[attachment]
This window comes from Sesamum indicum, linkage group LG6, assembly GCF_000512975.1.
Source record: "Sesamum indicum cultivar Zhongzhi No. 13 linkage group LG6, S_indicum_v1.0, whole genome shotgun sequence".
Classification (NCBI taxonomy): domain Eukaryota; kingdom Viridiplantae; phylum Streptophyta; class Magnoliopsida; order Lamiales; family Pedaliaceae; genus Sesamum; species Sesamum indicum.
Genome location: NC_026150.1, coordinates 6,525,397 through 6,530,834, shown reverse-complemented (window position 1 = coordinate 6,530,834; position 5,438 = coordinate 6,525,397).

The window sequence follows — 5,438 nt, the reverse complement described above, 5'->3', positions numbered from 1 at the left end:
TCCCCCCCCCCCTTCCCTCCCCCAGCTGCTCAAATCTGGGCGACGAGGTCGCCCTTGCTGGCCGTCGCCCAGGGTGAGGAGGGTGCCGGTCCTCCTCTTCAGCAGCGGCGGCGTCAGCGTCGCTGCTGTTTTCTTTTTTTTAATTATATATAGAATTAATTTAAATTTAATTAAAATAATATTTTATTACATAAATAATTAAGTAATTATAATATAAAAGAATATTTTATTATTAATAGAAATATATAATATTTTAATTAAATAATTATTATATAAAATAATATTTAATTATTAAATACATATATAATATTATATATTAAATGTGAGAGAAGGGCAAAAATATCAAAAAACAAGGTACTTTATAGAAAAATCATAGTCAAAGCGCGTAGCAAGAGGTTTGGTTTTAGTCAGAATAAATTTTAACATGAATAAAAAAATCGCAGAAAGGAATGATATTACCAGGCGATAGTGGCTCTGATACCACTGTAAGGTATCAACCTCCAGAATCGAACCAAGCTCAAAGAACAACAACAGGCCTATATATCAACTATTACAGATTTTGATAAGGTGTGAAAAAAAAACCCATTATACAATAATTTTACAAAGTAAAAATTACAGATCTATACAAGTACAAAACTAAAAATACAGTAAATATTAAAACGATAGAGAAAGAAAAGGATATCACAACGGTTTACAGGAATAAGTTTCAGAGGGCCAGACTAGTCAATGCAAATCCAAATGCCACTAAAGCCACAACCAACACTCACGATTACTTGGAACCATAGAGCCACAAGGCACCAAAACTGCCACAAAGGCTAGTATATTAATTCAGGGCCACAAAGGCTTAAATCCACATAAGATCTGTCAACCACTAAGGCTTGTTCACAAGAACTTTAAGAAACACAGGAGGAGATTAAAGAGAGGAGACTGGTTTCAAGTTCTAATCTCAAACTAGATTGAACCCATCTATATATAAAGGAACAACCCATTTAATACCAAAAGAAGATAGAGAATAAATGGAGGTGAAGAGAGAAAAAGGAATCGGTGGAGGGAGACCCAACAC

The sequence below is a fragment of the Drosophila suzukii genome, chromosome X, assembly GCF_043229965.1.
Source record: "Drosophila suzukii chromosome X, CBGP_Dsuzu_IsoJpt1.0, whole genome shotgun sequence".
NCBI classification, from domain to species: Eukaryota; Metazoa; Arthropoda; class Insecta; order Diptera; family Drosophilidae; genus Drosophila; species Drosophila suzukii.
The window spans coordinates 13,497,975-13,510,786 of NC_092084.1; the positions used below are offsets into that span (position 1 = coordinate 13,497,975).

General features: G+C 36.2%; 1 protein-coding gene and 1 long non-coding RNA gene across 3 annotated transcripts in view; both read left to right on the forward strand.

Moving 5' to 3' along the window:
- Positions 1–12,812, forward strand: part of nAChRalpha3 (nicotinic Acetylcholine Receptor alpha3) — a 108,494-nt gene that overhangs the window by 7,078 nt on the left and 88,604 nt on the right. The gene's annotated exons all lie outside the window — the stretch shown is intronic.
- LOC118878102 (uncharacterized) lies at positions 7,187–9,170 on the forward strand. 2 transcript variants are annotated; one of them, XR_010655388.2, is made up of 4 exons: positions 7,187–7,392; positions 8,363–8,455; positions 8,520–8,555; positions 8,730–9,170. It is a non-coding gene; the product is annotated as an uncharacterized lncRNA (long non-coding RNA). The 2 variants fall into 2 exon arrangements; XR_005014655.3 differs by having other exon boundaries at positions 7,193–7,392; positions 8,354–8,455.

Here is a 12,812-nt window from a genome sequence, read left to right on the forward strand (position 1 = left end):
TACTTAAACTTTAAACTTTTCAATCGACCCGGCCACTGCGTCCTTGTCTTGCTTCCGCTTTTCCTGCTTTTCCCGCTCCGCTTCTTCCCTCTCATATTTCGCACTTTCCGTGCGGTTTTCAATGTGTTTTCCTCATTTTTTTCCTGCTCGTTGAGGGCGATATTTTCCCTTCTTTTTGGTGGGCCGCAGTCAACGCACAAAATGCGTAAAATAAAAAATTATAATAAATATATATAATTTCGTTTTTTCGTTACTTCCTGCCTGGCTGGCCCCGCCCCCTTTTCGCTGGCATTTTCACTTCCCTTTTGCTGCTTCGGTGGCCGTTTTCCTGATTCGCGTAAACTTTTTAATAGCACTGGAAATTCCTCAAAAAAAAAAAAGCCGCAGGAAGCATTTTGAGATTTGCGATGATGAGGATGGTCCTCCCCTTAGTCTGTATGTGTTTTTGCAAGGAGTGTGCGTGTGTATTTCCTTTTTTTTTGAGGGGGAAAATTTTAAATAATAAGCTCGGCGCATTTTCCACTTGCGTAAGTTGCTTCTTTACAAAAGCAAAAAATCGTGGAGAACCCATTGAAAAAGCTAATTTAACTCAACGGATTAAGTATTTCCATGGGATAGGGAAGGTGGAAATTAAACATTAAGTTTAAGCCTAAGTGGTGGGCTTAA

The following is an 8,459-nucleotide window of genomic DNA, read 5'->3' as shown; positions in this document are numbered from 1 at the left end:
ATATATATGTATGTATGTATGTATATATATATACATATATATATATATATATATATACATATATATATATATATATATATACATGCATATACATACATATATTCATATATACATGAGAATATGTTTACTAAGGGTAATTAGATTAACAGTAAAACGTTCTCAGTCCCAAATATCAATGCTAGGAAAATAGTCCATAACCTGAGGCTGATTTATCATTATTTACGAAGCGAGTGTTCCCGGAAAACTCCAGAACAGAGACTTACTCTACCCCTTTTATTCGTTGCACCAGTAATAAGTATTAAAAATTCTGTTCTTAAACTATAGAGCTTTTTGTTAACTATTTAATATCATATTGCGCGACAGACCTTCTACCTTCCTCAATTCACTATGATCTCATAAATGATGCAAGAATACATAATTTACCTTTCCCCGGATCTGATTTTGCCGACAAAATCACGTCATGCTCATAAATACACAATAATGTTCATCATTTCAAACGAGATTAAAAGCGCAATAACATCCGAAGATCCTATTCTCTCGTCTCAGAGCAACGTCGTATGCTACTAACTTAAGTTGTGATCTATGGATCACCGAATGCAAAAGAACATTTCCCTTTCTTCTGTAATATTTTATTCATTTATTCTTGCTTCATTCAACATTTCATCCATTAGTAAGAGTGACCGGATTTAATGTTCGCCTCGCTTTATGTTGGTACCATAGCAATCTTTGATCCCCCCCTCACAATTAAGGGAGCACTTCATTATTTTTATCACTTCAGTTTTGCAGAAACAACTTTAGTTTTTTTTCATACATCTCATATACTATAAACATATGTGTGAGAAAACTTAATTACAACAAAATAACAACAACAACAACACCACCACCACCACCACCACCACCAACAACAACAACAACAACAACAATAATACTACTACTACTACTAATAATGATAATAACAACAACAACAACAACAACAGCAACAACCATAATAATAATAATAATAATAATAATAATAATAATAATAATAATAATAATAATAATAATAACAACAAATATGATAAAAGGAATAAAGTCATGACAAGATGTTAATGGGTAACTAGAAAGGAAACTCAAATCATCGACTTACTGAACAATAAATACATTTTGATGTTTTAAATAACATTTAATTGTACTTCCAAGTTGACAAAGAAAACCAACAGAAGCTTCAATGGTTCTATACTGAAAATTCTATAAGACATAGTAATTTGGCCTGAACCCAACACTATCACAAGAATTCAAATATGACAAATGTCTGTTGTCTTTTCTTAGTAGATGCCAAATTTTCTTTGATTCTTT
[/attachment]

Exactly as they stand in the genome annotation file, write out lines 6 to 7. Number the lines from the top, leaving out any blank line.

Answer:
TCCCCCCCCCCCTTCCCTCCCCCAGCTGCTCAAATCTGGGCGACGAGGTCGCCCTTGCTGGCCGTCGCCCAGGGTGAGGAGGGTGCCGGTCCTCCTCTTCAGCAGCGGCGGCGTCAGCGTCGCTGCTGTTTTCTTTTTTTTAATTATATATAGAATTAATTTAAATTTAATTAAAATAATATTTTATTACATAAATAATTAAGTAATTATAATATAAAAGAATATTTTATTATTAATAGAAATATATAATATTTTAATTAAATAATTATTATATAAAATAATATTTAATTATTAAATACATATATAATATTATATATTAAATGTGAGAGAAGGGCAAAAATATCAAAAAACAAGGTACTTTATAGAAAAATCATAGTCAAAGCGCGTAGCAAGAGGTTTGGTTTTAGTCAGAATAAATTTTAACATGAATAAAAAAATCGCAGAAAGGAATGATATTACCAGGCGATAGTGGCTCTGATACCACTGTAAGGTATCAACCTCCAGAATCGAACCAAGCTCAAAGAACAACAACAGGCCTATATATCAACTATTACAGATTTTGATAAGGTGTGAAAAAAAAACCCATTATACAATAATTTTACAAAGTAAAAATTACAGATCTATACAAGTACAAAACTAAAAATACAGTAAATATTAAAACGATAGAGAAAGAAAAGGATATCACAACGGTTTACAGGAATAAGTTTCAGAGGGCCAGACTAGTCAATGCAAATCCAAATGCCACTAAAGCCACAACCAACACTCACGATTACTTGGAACCATAGAGCCACAAGGCACCAAAACTGCCACAAAGGCTAGTATATTAATTCAGGGCCACAAAGGCTTAAATCCACATAAGATCTGTCAACCACTAAGGCTTGTTCACAAGAACTTTAAGAAACACAGGAGGAGATTAAAGAGAGGAGACTGGTTTCAAGTTCTAATCTCAAACTAGATTGAACCCATCTATATATAAAGGAACAACCCATTTAATACCAAAAGAAGATAGAGAATAAATGGAGGTGAAGAGAGAAAAAGGAATCGGTGGAGGGAGACCCAACAC

The sequence below is a fragment of the Drosophila suzukii genome, chromosome X, assembly GCF_043229965.1.